Grapevine is a city in northeast Tarrant County, Texas, United States located within the Dallas-Fort Worth metropolitan area. As of the 2010 census the city population was 46,334. The city's moniker is derived from the native grapes prevalent in the area. In recent years several wineries have opened in Grapevine, and the city has been very active in maintaining its historic downtown corridor. The city is adjacent to Grapevine Lake, a large reservoir impounded by the Army Corps of Engineers in 1952 and serves as both a source of water and recreational area. Part of Dallas/Fort Worth International Airport is located within Grapevine city limits, the largest portion of any municipality bordering the facility. In 2007 CNNMoney.com rated Grapevine as one of "America's Best Places to Live."
In October 1843, General Sam Houston and fellow Republic of Texas Commissioners camped at Tah-Wah-Karro Creek, also known as Grape Vine Springs, to meet with leaders of 10 Indian nations. This meeting culminated in the signing of a treaty of “peace, friendship, and commerce,” which opened the area for homesteaders. The settlement that emerged was named Grape Vine due to its location on the appropriately-named Grape Vine Prairie near Grape Vine Springs, both names an homage to the wild grapes that grew in the area.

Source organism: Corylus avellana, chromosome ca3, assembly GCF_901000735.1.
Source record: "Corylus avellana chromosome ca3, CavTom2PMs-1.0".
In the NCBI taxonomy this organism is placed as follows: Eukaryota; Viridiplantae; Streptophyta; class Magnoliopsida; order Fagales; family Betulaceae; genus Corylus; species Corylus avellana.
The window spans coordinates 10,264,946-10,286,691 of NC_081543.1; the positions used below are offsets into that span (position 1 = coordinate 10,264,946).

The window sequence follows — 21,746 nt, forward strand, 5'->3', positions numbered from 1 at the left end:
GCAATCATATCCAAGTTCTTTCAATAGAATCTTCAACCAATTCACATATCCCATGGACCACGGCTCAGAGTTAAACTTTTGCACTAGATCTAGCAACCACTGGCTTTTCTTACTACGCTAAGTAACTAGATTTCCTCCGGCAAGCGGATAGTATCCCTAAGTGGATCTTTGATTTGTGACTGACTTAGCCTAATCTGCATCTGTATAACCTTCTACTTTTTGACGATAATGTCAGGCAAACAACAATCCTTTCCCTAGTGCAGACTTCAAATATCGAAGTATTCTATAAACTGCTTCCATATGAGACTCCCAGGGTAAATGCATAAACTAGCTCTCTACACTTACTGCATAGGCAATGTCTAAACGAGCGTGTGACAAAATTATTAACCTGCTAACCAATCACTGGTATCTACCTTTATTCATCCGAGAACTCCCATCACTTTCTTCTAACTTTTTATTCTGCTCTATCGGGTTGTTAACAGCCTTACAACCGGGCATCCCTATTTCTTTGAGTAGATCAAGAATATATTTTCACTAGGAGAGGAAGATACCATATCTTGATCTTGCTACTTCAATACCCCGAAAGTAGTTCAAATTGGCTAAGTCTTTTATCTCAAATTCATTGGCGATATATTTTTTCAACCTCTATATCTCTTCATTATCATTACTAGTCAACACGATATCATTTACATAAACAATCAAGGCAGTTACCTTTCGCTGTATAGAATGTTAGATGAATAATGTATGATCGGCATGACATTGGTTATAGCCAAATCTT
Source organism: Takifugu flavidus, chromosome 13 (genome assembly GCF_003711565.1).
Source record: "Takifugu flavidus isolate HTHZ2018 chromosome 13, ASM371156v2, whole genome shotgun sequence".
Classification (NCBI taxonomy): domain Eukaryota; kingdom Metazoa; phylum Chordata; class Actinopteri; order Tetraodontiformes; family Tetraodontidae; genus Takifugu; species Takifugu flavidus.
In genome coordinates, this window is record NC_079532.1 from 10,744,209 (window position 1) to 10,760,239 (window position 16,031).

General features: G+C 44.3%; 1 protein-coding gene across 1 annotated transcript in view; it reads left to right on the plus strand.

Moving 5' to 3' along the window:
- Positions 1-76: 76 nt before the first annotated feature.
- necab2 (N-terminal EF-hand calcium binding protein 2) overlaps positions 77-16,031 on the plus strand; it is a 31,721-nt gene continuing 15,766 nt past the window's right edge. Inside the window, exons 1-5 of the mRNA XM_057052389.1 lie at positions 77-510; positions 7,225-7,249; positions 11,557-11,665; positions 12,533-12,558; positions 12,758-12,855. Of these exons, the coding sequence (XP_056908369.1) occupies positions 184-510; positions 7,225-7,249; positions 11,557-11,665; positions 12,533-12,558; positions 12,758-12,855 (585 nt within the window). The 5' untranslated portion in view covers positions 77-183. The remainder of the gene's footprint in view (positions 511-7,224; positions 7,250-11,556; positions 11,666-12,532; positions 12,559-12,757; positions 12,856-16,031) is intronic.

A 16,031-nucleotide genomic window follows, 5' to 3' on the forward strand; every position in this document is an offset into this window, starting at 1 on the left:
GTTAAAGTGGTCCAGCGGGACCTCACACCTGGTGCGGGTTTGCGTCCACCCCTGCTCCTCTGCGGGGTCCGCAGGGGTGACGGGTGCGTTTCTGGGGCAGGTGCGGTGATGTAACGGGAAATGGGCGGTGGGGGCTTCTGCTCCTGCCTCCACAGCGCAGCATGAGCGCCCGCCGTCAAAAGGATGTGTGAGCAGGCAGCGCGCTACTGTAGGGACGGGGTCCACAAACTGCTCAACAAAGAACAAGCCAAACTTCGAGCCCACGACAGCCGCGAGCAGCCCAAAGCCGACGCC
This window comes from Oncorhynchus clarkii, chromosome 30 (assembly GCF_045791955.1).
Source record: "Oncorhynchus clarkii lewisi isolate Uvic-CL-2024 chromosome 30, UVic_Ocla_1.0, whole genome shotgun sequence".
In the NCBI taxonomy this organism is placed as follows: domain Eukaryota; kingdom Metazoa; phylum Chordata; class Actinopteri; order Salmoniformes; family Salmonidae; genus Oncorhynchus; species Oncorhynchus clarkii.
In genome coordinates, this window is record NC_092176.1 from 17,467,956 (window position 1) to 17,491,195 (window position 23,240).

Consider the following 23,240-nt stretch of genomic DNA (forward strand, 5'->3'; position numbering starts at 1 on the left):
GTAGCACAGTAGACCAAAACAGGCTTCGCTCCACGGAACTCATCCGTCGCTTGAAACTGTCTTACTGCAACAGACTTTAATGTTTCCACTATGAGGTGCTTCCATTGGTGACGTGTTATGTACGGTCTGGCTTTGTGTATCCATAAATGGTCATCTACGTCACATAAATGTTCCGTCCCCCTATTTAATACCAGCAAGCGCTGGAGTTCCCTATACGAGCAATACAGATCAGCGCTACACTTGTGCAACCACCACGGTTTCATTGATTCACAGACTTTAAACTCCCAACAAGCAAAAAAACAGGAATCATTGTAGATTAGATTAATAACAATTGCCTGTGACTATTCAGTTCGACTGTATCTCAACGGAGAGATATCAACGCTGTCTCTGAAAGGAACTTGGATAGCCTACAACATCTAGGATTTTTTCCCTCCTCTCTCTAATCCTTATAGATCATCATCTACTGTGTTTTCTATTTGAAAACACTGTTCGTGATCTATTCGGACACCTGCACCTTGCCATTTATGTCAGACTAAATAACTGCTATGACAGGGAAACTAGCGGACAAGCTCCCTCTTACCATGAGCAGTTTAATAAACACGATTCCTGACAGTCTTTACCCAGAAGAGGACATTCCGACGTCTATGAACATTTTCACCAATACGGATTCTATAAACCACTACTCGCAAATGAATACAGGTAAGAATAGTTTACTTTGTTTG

The first recorded white settlement in what would become the modern city occurred in the late 1840s and early 1850s. General Richard Montgomery Gano owned property near Grape Vine and helped organize the early settlement against Comanche raiding parties before leading his band of volunteers to battle in the American Civil War. Growth during the 19th century was slow but steady; by 1890 roughly 800 residents called Grapevine home, supported by such amenities as a newspaper, a public school, several cotton gins, a post office and railroad service. The settlement made continued gains early in the 20th century, and on January 12, 1914, the post office altered the town's name to one word, Grapevine. On Easter Sunday, April 1, 1934, Henry Methvin, an associate of Bonnie Parker and Clyde Barrow killed two police officers, E.B. Wheeler and H.D. Murphy, during an altercation near Grapevine. A historical marker remains at the intersection of Dove Road and State Highway 114. Points of historical interest nearby include several cabins near Grapevine Lake previously owned by Jack Ruby, the man convicted in the murder of presidential assassin Lee Harvey Oswald.